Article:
Definition of a GPS Track Angle

By Clint Hale
Golf GPS systems lets players gauge distance, depth and slope on the golf course.
Golf GPS systems lets players gauge distance, depth and slope on the golf course.

Global positioning system tracking has become quite popular in the game of golf. Such GPS systems allow players to gauge distance, depth and slope in determining what club to use on a particular shot, where to aim and how hard to swing. Of course, GPS brings with it plenty of terms that may be foreign to GPS novices, among them, "track angle."

Track Angle Definition

As GPS devices are concerned, the track angle is the direction that the vehicle (golf cart) is moving in, as opposed to the direction it is pointing in. The track angle is also derived from velocity and is the same angle that GPS puts out. In all actuality, the track angle has little to no relationship with the direction the vehicle is pointing in.

This term is important from a golf perspective, as golfers can adequately use a GPS system to gauge a track angle regardless of which direction they're cart is pointing in. This is important especially when a cart is in reverse or skidding, as these will cause a divergence in the direction a cart is travelling and the direction it is pointing.

Track Angle Accuracy

The accuracy of the track angle is determined by speed, mostly because with velocity accuracy being fixed, the faster a golf cart is moving, the more accurate its GPS track angle becomes. At its most accurate, the track angle is accurate to approximately .05 degrees at roughly 31 miles per hour, quite a bit faster than most golfers travel on the golf course.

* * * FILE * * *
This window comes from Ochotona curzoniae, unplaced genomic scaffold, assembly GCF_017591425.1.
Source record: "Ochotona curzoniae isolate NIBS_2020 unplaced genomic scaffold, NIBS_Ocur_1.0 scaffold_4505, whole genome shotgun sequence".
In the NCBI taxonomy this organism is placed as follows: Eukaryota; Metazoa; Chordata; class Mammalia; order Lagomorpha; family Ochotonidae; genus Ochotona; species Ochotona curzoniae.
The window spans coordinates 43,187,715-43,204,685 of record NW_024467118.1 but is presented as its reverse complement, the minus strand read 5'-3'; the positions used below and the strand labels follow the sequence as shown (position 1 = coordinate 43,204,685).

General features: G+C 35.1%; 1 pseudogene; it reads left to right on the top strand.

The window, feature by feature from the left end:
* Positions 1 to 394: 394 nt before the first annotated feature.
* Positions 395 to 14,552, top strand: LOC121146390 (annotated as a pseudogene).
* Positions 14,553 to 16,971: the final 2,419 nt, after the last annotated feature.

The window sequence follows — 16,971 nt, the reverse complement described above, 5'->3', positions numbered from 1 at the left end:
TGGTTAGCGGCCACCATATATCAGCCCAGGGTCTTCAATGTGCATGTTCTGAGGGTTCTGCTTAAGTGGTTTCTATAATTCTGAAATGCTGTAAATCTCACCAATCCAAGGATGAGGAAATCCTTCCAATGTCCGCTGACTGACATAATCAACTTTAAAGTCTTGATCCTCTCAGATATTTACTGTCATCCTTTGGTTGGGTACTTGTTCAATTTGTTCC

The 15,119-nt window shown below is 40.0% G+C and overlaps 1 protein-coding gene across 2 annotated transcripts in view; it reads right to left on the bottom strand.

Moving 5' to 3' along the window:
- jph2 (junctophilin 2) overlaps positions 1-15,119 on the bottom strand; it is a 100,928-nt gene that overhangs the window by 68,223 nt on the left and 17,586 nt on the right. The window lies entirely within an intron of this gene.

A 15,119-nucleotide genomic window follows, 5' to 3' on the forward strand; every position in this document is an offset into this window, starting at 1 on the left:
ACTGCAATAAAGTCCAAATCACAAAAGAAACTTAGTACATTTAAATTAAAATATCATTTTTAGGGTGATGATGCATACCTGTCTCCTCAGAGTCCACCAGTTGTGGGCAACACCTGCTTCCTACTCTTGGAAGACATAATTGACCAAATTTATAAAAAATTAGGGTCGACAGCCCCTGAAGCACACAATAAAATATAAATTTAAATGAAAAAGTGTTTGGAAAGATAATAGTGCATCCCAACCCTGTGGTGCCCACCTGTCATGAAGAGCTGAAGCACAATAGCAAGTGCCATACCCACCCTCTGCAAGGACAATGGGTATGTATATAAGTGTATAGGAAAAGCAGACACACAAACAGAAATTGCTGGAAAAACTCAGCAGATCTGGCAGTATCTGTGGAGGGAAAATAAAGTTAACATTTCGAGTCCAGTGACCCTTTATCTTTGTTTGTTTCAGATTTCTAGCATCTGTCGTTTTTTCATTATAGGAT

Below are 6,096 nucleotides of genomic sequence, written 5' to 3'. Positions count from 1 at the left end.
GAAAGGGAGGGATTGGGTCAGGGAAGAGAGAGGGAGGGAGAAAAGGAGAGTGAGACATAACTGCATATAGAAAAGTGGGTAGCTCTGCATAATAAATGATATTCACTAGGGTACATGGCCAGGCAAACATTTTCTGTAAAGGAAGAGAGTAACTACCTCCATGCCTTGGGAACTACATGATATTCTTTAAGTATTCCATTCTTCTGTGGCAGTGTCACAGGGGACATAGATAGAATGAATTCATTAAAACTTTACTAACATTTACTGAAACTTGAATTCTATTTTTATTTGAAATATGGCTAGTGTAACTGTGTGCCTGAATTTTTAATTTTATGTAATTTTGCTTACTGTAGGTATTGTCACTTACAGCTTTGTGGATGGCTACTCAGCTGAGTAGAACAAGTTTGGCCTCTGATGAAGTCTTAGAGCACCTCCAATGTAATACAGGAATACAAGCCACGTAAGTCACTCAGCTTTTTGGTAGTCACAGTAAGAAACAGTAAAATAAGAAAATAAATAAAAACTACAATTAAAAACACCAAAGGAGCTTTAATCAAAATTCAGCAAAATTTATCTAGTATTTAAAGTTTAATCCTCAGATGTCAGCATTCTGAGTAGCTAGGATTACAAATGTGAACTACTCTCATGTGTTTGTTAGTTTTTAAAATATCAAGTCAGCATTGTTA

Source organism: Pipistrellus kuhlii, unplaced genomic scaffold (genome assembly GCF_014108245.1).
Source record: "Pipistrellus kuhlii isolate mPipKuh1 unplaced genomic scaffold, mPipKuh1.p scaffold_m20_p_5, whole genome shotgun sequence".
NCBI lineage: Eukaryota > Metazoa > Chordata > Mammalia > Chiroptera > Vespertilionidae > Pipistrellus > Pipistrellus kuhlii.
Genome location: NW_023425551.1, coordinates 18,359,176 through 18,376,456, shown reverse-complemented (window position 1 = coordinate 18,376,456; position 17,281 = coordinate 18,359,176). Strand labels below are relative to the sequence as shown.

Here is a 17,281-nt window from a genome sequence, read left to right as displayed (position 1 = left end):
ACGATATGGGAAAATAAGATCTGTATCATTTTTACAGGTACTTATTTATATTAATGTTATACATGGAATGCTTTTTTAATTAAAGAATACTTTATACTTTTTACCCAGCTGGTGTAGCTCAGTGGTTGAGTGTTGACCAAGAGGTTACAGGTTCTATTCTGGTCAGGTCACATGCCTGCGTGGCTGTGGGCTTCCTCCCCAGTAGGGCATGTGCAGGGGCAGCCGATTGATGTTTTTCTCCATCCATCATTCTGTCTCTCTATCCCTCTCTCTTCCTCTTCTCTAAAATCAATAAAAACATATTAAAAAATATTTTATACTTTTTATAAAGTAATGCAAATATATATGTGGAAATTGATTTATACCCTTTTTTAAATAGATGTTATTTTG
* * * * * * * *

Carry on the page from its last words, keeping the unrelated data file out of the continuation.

Track Definition

In reference to the track angle, "track" is defined by Satellite Navigation and Positioning Lab as the direction of movement relative to ground position. It is commonly associated with navigation applications, such as GPS.

GPS System Intent

Golf GPS systems are designed primarily to help players gauge distances, as well as the lay of the course, particularly greens. Some courses are better fits to use GPS systems than others, while courses with lots of trees are not as suitable. This is because GPS systems work best when presented with a clear view of the sky.

Player vs. Course-Owned GPS Systems

While players can purchase their own GPS system, some courses offer them. Course-owned systems offer a ton of opportunities for course managers. They allow course managers to remain in contact with all players, as well as tracking them and being aware of what is happening on the course. Also, some allow players to order food and drink via the GPS systems. They also aid in determining weather forecasts and updated news and sports information.

Photo Credits

  • handheld GPS image by Christopher Dodge from
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